THOUSANDS of sea creatures were washed up on beaches in Frinton and Walton following the sudden drop in temperatures combined with the Spring tide.

Beach users were greeted by the horrific scene of dead crabs and starfish on Sunday morning.

It is thought that the icy weather helped to kill off thousands of creatures, including eels and lobsters.

Harwich and Manningtree Standard:

Picture: Paul Mynors

Starfish feed on molluscs around mussel beds, but can be lifted up and carried to the shore by strong currents.

It is thought that the animals were then killed by the sudden drop in temperature.

Paul Mynors, from Frinton, captured images of the starfish on Walton beach.

He said: "I was walking along the promenade and I could hear people talking on the beach - they were saying that they had never seen anything like it.

"I walked down to the beach and was both fascinated and saddened by the sight of such a vast assortment of sea life just piled up against the steps.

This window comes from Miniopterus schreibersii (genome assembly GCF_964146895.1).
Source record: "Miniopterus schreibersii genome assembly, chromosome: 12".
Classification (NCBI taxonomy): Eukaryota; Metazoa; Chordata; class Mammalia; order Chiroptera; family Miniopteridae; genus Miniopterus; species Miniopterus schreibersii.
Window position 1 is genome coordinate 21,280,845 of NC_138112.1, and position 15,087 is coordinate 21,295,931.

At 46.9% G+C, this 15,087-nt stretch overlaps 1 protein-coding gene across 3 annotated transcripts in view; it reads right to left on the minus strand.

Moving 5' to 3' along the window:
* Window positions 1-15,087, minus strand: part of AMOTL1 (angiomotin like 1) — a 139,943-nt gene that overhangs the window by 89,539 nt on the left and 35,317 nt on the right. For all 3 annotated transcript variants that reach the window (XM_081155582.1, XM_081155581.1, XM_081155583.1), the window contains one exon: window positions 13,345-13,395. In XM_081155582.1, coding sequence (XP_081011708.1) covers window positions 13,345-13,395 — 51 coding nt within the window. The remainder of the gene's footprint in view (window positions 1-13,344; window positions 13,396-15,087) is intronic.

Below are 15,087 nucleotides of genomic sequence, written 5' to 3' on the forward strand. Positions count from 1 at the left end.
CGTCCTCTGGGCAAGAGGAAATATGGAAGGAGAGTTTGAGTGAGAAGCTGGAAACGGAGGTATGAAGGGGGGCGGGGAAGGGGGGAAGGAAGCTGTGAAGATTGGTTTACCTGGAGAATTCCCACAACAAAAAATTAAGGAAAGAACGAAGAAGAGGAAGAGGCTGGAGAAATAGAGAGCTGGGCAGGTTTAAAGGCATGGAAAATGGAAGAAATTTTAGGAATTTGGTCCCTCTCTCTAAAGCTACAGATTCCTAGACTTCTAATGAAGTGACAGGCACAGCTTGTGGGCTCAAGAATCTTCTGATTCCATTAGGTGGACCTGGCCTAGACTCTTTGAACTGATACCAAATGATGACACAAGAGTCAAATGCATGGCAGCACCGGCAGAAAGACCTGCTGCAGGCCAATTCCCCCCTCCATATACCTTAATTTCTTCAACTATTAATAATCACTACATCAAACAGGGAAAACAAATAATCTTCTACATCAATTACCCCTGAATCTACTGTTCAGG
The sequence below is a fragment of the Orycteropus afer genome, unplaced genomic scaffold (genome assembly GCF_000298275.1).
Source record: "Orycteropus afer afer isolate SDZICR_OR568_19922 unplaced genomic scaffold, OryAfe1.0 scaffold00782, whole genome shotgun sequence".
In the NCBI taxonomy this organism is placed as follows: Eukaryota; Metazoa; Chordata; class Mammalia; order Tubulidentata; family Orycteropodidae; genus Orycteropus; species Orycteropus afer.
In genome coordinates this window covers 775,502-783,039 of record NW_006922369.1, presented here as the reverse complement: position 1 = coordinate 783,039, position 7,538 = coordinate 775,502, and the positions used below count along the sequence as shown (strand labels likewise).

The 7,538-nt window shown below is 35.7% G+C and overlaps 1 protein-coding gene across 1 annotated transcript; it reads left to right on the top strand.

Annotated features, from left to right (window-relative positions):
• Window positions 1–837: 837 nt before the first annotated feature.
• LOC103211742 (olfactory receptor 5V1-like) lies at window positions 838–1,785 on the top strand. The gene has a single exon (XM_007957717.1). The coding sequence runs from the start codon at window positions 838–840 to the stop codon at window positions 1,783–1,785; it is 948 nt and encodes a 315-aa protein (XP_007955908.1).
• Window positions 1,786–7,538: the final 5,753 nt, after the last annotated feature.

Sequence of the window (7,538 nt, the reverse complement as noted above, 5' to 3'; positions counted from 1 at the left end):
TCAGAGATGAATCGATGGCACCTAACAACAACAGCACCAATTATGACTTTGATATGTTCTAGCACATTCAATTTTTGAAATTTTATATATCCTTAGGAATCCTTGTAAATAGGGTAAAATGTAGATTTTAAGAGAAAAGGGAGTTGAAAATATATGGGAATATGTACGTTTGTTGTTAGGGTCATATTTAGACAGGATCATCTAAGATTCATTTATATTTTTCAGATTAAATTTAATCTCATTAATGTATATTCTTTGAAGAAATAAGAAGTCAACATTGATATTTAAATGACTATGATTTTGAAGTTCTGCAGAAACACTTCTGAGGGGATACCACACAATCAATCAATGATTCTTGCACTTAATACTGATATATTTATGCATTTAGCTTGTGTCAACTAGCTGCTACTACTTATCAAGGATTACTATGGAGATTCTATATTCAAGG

"This phenomena seems to be quite widespread along our coast and is certainly of great concern."

Harwich and Manningtree Standard:

Picture: Paul Mynors

Clacton MP Giles Watling also spotted dead crabs and lobsters on the beach in Frinton.

He said: "I was walking my dogs and spotted all the crabs along the seashore.

"I haven't seen it before, but thought something exceptional must have happened and must have been linked to the weather.

"I spoke to local fishermen about it and was told this can happen in cold weather, especially when there's an easterly wind.

"It's very sad to see a sight like this, but it's just nature."

Harwich and Manningtree Standard:

Picture: Paul Mynors

Earlier this year dogs died across Norfolk and Suffolk from paralytic shellfish poisoning, which is caused when animals consume shellfish contaminated with algae.

Although the washing up of the creatures in Frinton and Walton is not thought to be linked to the contamination, dog walkers are still being urged to prevent their pets eating anything found on beaches in Tendring.

Pet owners are advised to keep dogs under close control, on leads or muzzled.

Any owners of pets that have become ill after consuming items on a beach are asked to report the matter to Tendring Council once a vet has confirmed they meet the possible symptoms of paralytic shellfish poisoning.